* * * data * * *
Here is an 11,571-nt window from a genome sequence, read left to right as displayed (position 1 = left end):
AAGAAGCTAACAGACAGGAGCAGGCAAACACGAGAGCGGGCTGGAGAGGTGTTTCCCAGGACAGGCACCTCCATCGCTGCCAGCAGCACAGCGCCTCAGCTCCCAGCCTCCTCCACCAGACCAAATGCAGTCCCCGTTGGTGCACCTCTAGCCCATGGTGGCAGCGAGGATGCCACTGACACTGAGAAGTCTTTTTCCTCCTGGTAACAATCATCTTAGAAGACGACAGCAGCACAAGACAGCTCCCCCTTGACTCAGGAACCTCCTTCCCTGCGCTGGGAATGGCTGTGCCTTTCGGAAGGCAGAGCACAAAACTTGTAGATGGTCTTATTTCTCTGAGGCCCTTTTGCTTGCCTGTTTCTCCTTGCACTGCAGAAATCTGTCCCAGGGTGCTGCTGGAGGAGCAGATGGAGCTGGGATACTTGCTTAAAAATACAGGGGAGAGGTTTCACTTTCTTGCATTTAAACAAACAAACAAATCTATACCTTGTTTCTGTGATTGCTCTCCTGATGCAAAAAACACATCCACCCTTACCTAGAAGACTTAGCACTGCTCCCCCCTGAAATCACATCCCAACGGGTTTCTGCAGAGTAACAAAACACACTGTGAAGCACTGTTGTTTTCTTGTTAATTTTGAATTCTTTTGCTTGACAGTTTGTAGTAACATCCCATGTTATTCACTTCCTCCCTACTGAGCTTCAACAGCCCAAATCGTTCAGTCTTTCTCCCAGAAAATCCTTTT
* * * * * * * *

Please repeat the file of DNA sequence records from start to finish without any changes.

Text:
Here is an 11,571-nt window from a genome sequence, read left to right as displayed (position 1 = left end):
AAGAAGCTAACAGACAGGAGCAGGCAAACACGAGAGCGGGCTGGAGAGGTGTTTCCCAGGACAGGCACCTCCATCGCTGCCAGCAGCACAGCGCCTCAGCTCCCAGCCTCCTCCACCAGACCAAATGCAGTCCCCGTTGGTGCACCTCTAGCCCATGGTGGCAGCGAGGATGCCACTGACACTGAGAAGTCTTTTTCCTCCTGGTAACAATCATCTTAGAAGACGACAGCAGCACAAGACAGCTCCCCCTTGACTCAGGAACCTCCTTCCCTGCGCTGGGAATGGCTGTGCCTTTCGGAAGGCAGAGCACAAAACTTGTAGATGGTCTTATTTCTCTGAGGCCCTTTTGCTTGCCTGTTTCTCCTTGCACTGCAGAAATCTGTCCCAGGGTGCTGCTGGAGGAGCAGATGGAGCTGGGATACTTGCTTAAAAATACAGGGGAGAGGTTTCACTTTCTTGCATTTAAACAAACAAACAAATCTATACCTTGTTTCTGTGATTGCTCTCCTGATGCAAAAAACACATCCACCCTTACCTAGAAGACTTAGCACTGCTCCCCCCTGAAATCACATCCCAACGGGTTTCTGCAGAGTAACAAAACACACTGTGAAGCACTGTTGTTTTCTTGTTAATTTTGAATTCTTTTGCTTGACAGTTTGTAGTAACATCCCATGTTATTCACTTCCTCCCTACTGAGCTTCAACAGCCCAAATCGTTCAGTCTTTCTCCCAGAAAATCCTTTT